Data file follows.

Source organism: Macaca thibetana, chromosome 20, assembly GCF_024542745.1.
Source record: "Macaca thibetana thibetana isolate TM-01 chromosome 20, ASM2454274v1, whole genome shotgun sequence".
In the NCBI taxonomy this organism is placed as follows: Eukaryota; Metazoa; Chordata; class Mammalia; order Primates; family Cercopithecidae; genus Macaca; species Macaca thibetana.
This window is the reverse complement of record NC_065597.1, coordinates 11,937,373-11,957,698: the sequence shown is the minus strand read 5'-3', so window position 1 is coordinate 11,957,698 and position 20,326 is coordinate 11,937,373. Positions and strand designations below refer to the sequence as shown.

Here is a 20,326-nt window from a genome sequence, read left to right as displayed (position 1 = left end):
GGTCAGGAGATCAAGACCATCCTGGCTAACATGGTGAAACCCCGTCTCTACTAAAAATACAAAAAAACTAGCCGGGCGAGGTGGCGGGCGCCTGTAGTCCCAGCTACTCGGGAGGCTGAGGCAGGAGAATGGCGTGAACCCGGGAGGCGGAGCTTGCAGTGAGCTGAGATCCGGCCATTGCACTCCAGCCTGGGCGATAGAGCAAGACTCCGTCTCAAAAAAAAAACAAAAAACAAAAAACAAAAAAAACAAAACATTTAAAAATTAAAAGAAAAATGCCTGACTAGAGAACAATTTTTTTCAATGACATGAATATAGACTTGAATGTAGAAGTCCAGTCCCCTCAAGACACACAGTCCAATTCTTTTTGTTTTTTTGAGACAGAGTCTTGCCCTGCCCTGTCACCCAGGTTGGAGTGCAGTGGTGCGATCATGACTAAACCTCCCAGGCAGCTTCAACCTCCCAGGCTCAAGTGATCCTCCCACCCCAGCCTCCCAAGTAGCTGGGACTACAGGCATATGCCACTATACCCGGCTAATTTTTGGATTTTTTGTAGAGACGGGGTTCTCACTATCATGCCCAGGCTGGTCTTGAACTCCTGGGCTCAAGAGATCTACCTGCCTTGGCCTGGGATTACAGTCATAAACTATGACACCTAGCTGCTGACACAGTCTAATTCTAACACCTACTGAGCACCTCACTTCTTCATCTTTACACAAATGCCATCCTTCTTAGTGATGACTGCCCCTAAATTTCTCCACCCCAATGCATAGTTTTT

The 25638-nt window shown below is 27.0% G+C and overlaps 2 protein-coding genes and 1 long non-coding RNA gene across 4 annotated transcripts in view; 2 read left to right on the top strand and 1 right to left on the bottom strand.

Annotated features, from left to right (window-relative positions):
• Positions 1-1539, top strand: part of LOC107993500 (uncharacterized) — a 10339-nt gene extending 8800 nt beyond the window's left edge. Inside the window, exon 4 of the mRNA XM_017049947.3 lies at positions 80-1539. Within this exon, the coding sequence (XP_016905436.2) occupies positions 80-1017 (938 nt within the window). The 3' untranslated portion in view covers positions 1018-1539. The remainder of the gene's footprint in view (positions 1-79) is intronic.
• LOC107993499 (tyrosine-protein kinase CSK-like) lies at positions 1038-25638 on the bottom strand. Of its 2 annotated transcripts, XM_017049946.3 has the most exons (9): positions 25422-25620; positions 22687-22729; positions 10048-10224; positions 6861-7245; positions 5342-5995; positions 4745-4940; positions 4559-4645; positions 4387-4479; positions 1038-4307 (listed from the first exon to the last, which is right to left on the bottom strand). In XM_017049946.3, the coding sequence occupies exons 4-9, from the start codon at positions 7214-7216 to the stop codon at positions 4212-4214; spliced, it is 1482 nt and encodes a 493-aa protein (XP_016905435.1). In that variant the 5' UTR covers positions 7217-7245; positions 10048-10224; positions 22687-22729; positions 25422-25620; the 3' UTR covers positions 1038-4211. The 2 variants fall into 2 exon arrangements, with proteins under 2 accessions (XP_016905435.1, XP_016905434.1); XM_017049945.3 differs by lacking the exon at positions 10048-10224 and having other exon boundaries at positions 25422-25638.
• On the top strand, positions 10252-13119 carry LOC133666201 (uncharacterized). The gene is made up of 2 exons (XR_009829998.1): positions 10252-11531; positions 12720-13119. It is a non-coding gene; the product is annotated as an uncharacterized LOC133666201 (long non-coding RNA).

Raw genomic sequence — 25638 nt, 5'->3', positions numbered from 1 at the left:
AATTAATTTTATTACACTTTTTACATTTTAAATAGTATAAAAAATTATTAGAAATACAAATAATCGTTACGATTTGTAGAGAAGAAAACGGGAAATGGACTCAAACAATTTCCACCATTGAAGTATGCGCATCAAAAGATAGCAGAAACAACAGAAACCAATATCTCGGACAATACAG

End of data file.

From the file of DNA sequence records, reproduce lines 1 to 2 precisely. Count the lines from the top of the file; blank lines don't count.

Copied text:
Source organism: Macaca thibetana, chromosome 20, assembly GCF_024542745.1.
Source record: "Macaca thibetana thibetana isolate TM-01 chromosome 20, ASM2454274v1, whole genome shotgun sequence".